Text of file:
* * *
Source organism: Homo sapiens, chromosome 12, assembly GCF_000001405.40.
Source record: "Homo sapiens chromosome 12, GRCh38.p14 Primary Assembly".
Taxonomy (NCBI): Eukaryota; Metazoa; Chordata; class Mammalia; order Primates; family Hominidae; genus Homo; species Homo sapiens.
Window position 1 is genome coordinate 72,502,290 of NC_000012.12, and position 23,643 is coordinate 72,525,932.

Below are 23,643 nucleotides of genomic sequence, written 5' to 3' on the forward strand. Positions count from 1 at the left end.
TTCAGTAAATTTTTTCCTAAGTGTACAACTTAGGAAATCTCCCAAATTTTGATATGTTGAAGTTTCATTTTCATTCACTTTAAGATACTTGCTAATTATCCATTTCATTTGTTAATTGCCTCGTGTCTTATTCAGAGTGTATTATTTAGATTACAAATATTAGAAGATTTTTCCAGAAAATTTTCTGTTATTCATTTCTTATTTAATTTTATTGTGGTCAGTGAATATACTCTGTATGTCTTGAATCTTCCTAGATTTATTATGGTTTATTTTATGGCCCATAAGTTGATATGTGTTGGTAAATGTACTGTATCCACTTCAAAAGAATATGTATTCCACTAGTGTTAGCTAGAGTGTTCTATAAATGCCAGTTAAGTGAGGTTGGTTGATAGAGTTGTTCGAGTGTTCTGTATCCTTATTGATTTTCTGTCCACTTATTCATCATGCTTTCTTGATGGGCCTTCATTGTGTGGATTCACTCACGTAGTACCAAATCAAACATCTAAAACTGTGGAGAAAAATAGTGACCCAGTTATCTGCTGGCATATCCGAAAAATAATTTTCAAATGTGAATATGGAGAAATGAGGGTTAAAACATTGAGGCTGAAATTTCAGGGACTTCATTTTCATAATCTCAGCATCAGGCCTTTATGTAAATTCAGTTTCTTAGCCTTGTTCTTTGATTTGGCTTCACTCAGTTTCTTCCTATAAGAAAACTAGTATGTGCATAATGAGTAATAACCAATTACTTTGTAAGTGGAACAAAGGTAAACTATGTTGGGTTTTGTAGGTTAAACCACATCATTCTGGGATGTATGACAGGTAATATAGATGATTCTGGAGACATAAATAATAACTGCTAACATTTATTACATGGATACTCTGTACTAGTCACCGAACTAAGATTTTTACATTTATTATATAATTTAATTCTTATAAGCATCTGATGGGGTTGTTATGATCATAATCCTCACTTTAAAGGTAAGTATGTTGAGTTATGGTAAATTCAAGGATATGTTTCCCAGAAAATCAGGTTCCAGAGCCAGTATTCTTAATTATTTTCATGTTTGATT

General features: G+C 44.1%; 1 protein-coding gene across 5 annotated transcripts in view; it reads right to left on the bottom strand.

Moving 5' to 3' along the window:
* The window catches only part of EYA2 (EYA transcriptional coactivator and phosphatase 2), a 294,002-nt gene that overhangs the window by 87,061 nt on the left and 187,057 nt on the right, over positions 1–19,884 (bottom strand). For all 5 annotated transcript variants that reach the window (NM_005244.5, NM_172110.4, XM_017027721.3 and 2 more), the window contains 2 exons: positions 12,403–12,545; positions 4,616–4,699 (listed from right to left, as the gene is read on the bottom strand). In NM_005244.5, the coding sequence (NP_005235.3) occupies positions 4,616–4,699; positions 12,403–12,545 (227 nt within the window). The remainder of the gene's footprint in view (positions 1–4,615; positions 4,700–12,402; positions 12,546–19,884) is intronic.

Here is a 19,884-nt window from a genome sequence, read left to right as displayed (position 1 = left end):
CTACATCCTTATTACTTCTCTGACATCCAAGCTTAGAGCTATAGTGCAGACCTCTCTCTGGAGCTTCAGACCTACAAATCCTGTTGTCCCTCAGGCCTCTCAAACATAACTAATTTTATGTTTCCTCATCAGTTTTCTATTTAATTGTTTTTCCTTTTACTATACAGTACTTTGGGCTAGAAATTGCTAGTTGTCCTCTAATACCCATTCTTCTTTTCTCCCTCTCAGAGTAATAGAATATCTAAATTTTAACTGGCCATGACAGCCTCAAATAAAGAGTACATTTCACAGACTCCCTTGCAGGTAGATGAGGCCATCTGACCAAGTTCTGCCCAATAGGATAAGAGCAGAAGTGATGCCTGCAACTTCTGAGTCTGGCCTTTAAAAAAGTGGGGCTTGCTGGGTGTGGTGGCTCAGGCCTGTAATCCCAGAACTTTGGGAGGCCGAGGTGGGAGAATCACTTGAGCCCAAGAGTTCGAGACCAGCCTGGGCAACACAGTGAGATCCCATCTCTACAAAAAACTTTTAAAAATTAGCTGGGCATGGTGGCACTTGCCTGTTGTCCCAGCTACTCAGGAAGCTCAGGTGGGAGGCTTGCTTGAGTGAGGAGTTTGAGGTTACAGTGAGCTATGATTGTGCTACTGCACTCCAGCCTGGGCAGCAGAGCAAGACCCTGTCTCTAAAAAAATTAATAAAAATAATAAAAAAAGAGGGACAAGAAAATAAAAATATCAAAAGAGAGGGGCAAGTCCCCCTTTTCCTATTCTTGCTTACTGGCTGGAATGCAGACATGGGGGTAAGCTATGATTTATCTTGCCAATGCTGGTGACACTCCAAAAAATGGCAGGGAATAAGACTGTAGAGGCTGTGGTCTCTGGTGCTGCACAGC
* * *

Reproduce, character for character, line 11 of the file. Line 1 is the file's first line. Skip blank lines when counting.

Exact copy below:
CTACATCCTTATTACTTCTCTGACATCCAAGCTTAGAGCTATAGTGCAGACCTCTCTCTGGAGCTTCAGACCTACAAATCCTGTTGTCCCTCAGGCCTCTCAAACATAACTAATTTTATGTTTCCTCATCAGTTTTCTATTTAATTGTTTTTCCTTTTACTATACAGTACTTTGGGCTAGAAATTGCTAGTTGTCCTCTAATACCCATTCTTCTTTTCTCCCTCTCAGAGTAATAGAATATCTAAATTTTAACTGGCCATGACAGCCTCAAATAAAGAGTACATTTCACAGACTCCCTTGCAGGTAGATGAGGCCATCTGACCAAGTTCTGCCCAATAGGATAAGAGCAGAAGTGATGCCTGCAACTTCTGAGTCTGGCCTTTAAAAAAGTGGGGCTTGCTGGGTGTGGTGGCTCAGGCCTGTAATCCCAGAACTTTGGGAGGCCGAGGTGGGAGAATCACTTGAGCCCAAGAGTTCGAGACCAGCCTGGGCAACACAGTGAGATCCCATCTCTACAAAAAACTTTTAAAAATTAGCTGGGCATGGTGGCACTTGCCTGTTGTCCCAGCTACTCAGGAAGCTCAGGTGGGAGGCTTGCTTGAGTGAGGAGTTTGAGGTTACAGTGAGCTATGATTGTGCTACTGCACTCCAGCCTGGGCAGCAGAGCAAGACCCTGTCTCTAAAAAAATTAATAAAAATAATAAAAAAAGAGGGACAAGAAAATAAAAATATCAAAAGAGAGGGGCAAGTCCCCCTTTTCCTATTCTTGCTTACTGGCTGGAATGCAGACATGGGGGTAAGCTATGATTTATCTTGCCAATGCTGGTGACACTCCAAAAAATGGCAGGGAATAAGACTGTAGAGGCTGTGGTCTCTGGTGCTGCACAGC